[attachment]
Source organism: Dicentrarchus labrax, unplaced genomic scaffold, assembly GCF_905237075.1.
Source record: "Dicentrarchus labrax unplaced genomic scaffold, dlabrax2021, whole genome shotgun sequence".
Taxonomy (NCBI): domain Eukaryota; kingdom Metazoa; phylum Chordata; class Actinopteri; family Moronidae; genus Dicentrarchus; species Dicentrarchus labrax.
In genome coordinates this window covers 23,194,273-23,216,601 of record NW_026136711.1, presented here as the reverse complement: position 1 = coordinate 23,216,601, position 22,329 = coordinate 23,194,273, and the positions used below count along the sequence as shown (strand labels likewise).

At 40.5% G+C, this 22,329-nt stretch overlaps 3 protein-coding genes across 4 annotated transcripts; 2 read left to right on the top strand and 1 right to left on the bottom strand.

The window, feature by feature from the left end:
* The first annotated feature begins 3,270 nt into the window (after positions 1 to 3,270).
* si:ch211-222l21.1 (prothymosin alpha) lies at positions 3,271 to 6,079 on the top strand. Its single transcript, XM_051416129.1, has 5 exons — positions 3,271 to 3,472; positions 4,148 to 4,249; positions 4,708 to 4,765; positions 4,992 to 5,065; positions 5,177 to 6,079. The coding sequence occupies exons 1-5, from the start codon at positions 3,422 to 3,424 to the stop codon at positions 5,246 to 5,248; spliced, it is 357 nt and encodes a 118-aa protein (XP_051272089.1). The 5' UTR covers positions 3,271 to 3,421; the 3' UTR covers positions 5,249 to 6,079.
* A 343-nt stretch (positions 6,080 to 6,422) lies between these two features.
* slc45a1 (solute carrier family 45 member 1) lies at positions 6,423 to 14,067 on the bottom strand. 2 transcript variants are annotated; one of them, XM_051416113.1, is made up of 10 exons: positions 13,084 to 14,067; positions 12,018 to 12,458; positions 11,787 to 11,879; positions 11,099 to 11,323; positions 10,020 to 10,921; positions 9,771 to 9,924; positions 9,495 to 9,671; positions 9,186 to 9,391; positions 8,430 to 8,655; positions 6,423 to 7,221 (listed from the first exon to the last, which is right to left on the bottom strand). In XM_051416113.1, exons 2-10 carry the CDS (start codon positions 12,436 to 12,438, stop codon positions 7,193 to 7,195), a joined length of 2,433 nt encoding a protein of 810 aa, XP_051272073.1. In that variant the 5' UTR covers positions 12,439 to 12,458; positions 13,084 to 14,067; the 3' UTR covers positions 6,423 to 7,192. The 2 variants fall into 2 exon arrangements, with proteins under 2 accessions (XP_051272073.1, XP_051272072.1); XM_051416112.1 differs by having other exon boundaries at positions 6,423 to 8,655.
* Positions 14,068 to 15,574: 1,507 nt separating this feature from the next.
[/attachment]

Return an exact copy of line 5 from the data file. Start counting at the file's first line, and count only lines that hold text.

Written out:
At 40.5% G+C, this 22,329-nt stretch overlaps 3 protein-coding genes across 4 annotated transcripts; 2 read left to right on the top strand and 1 right to left on the bottom strand.